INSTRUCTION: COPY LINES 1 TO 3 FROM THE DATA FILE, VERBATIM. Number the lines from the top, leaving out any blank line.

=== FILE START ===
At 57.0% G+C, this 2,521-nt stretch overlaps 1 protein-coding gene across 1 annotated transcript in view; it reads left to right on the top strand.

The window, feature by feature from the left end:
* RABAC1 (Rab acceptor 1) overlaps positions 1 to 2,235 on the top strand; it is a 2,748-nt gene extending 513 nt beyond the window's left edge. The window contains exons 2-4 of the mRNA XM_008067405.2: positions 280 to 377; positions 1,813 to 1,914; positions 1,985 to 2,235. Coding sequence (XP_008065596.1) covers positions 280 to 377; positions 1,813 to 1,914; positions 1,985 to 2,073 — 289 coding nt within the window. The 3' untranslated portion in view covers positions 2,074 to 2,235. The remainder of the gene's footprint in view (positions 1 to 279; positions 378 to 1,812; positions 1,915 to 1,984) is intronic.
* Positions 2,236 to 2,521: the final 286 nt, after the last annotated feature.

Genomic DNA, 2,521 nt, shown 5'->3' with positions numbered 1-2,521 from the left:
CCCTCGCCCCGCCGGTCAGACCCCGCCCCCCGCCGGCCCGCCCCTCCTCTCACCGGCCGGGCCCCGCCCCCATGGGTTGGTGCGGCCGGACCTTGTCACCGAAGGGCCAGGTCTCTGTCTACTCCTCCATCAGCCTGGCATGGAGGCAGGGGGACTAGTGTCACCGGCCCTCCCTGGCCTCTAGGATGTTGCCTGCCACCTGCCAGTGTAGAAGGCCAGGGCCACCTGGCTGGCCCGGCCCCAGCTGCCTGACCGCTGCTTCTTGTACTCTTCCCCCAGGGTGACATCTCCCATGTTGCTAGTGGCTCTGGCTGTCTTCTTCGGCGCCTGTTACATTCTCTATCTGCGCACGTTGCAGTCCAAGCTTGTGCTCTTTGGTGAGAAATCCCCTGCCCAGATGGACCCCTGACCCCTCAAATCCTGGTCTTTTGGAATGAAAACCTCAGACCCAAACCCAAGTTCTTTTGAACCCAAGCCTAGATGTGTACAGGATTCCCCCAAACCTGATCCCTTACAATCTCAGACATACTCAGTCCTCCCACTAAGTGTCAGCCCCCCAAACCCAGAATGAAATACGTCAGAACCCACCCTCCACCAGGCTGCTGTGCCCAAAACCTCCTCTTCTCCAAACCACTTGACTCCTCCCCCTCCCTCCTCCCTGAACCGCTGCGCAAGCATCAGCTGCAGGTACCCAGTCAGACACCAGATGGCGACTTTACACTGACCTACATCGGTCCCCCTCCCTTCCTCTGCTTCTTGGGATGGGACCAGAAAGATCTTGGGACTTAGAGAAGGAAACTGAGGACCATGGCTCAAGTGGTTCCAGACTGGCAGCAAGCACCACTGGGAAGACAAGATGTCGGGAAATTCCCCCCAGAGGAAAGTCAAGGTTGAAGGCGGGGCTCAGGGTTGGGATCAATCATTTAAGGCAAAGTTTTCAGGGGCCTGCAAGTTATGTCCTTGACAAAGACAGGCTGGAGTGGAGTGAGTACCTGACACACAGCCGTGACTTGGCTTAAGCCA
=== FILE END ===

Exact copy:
At 57.0% G+C, this 2,521-nt stretch overlaps 1 protein-coding gene across 1 annotated transcript in view; it reads left to right on the top strand.

The window, feature by feature from the left end:
* RABAC1 (Rab acceptor 1) overlaps positions 1 to 2,235 on the top strand; it is a 2,748-nt gene extending 513 nt beyond the window's left edge. The window contains exons 2-4 of the mRNA XM_008067405.2: positions 280 to 377; positions 1,813 to 1,914; positions 1,985 to 2,235. Coding sequence (XP_008065596.1) covers positions 280 to 377; positions 1,813 to 1,914; positions 1,985 to 2,073 — 289 coding nt within the window. The 3' untranslated portion in view covers positions 2,074 to 2,235. The remainder of the gene's footprint in view (positions 1 to 279; positions 378 to 1,812; positions 1,915 to 1,984) is intronic.